Manpower, Tampa General Embrace the Cloud
Several companies, including Manpower and Tampa General Hospital, are announcing on Thursday their adoption of Microsoft BPOS applications, pointing to progress the software giant is making in the cloud realm and also to new features and pricing models users would like to see as such software becomes a bigger part corporate IT.
Manpower, a global provider of staffing services, says it is saving about US$2.2 million annually now that, since 2009, it has migrated 20,000 employees to Exchange Online from a disparate array of outdated on-premise e-mail systems.
By the end of this year, Manpower expects to have increased that number to 30,000 mailboxes, or about 80 percent of its user base, and finish the migration next year, said Denis Edwards, the company's CIO and senior vice president.
"A challenge we were having was our ability to communicate and collaborate across our operations," Edwards said.
Manpower, which has almost 4,000 local offices in 82 countries, has also transformed the way its employees share information and collaborate globally through the use of SharePoint.
In 2009, with the global economic crisis in full force, Manpower decided to hold its annual senior leadership summit meeting virtually, using SharePoint as the technology cornerstone.
Not only did the company save about $1 million by not having to host 175 people from around the world at a conventional in-person conference, but the use of SharePoint during the meeting opened the eyes of many senior managers regarding the possibilities of collaboration software, he said.
SharePoint was used for online chats, document sharing, information exchange, video streaming and message boards.
"It went off without a hitch. No one thought we'd be able to pull this off virtually but our senior management team learned a lot about the value and power of collaboration during that meeting. That was the biggest benefit," Edwards said.
Manpower is looking closely at the next version of BPOS (Business Productivity Online Suite), called Office 365, particularly for its Lync Online component, an upgrade to BPOS' Office Communications Online.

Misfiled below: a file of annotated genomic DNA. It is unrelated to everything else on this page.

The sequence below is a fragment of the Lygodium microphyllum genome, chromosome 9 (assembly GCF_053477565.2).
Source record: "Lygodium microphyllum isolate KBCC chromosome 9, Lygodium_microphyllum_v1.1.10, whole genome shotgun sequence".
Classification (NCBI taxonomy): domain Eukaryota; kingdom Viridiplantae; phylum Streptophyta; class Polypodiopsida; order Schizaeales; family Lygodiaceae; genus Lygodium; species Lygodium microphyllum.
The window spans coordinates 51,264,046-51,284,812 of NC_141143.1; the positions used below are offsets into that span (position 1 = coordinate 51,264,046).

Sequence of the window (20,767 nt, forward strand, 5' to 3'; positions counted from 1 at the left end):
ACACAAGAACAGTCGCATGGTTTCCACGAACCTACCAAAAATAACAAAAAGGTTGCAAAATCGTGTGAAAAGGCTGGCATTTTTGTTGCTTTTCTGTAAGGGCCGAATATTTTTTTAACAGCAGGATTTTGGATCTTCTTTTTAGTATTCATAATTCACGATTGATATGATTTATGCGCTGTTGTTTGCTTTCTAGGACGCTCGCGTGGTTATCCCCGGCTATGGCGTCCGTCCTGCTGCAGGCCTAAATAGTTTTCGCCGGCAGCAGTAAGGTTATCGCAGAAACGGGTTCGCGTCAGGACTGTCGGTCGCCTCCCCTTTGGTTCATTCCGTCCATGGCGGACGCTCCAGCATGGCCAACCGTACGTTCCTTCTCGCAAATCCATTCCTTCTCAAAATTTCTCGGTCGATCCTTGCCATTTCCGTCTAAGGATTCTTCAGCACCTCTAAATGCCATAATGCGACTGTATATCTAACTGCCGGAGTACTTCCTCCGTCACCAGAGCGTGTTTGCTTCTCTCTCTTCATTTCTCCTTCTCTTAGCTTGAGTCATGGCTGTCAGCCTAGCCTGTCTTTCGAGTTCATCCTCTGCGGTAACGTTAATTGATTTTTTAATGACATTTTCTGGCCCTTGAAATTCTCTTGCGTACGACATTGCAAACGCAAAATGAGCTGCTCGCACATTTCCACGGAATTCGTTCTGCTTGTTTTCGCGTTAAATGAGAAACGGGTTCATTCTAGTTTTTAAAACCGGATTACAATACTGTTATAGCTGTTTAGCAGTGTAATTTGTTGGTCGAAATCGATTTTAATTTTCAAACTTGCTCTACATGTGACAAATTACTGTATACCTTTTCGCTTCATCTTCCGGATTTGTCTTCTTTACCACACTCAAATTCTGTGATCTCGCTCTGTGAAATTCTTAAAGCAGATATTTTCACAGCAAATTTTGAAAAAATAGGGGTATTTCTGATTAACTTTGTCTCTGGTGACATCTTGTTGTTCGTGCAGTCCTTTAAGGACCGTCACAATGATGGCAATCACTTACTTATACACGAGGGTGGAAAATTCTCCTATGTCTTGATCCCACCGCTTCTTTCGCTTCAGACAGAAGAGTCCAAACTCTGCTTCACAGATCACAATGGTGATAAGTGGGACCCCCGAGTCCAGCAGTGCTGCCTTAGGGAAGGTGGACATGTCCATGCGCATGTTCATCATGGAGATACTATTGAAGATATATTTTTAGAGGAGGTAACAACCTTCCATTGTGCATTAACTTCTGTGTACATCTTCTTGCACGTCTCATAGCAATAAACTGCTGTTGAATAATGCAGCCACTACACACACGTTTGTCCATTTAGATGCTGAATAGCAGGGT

BPOS also includes Exchange Online, SharePoint Online and Office Live Meeting. While the BPOS applications are based on the 2007 versions of their on-premise counterparts, Office 365's components are based on their 2010 versions. Office 365 is currently in beta.
One thing Edwards would like to see Microsoft do with BPOS and eventually with Office 365 is to move the pricing closer to an on-demand, pay-per-use model.
"I'd like Microsoft to just charge me for CPU cycles and the storage I'm using at a point in time, instead of making me pay for a [unused mailbox space]," he said. "I'm really looking for them to evolve into that true on demand pricing model. I know it'll take a while to get there but it's something we continue to push them to do because it will give us the real flexibility we need as customers."
At Tampa General Hospital, the IT department recently started moving 7,000 employees away from an old, creaky and unstable on-premise e-mail platform to Exchange Online, with a target of migrating eventually a total of 9,000 users, said Shane Ochotny, technology architect at the Florida hospital.
"We knew that the cloud was the way we wanted to go because we're in the health-care business. E-mail is e-mail and calendaring is calendaring and it should be a service like electricity or water: you pay a bill and it's there and available," he said. "We don't want an entire team of e-mail administrators just making sure e-mail is up and running when we can have them doing something far more innovative."
However, the project's scope extends beyond e-mail. Tampa General Hospital is looking at BPOS, and eventually Office 365, to anchor the implementation of an ambitious unified communications platform tailored to the concept of a "deskless worker."
That will involve moving several terabytes worth of files stored in legacy servers over to a SharePoint-based system, with Lync Online tying together a variety of communications services, including a brand new third-party video conferencing platform.
"Our goal is to have one website people can go to, log in and have their e-mail, calendar, contacts, IM and all their files: everything they need to do their jobs will be available from any computer anywhere, including from a mobile phone," Ochotny said.
Currently, employees store documents on the file servers, which are "a mess of duplicates and stuff you can't find," he said. That has made e-mail the main collaboration tool, creating the dreaded situation of having multiple versions of files being sent around e-mail, as opposed to working on them on a central server-based repository.
"We're trying to get people to break away from that old way of collaborating," he said.
While enterprises have had multiple concerns over the years about the viability, security and performance of cloud-based applications and services, CIOs and IT managers increasingly take the plunge, and similar testimonies are provided now regularly by other large companies adopting cloud-based products from vendors like Google, Salesforce.com, IBM, Cisco and others.
Shell and Advocate Health Care are also announcing on Thursday their adoption of BPOS.